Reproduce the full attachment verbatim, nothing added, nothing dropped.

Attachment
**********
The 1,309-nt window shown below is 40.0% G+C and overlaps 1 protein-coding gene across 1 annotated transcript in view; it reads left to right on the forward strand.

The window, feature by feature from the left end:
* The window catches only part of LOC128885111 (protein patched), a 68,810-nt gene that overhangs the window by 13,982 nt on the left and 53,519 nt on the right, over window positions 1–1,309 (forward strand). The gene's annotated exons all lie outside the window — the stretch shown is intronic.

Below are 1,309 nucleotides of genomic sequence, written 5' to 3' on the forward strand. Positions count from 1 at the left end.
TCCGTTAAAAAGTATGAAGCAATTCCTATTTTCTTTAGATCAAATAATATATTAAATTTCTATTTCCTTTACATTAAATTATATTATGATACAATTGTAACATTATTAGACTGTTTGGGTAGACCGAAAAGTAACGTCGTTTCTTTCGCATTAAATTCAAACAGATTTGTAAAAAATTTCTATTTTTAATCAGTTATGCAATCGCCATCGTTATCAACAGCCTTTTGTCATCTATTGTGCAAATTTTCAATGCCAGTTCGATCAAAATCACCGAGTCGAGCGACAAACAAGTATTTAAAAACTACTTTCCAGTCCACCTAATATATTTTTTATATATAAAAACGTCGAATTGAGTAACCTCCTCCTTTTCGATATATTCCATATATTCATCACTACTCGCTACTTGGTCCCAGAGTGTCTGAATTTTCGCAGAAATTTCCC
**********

The 1,309-nt window shown below is 40.0% G+C and overlaps 1 protein-coding gene across 1 annotated transcript in view; it reads left to right on the forward strand.

The window, feature by feature from the left end:
* The window catches only part of LOC128885111 (protein patched), a 68,810-nt gene that overhangs the window by 13,982 nt on the left and 53,519 nt on the right, over window positions 1–1,309 (forward strand). The gene's annotated exons all lie outside the window — the stretch shown is intronic.

Below are 1,309 nucleotides of genomic sequence, written 5' to 3' on the forward strand. Positions count from 1 at the left end.
TCCGTTAAAAAGTATGAAGCAATTCCTATTTTCTTTAGATCAAATAATATATTAAATTTCTATTTCCTTTACATTAAATTATATTATGATACAATTGTAACATTATTAGACTGTTTGGGTAGACCGAAAAGTAACGTCGTTTCTTTCGCATTAAATTCAAACAGATTTGTAAAAAATTTCTATTTTTAATCAGTTATGCAATCGCCATCGTTATCAACAGCCTTTTGTCATCTATTGTGCAAATTTTCAATGCCAGTTCGATCAAAATCACCGAGTCGAGCGACAAACAAGTATTTAAAAACTACTTTCCAGTCCACCTAATATATTTTTTATATATAAAAACGTCGAATTGAGTAACCTCCTCCTTTTCGATATATTCCATATATTCATCACTACTCGCTACTTGGTCCCAGAGTGTCTGAATTTTCGCAGAAATTTCCC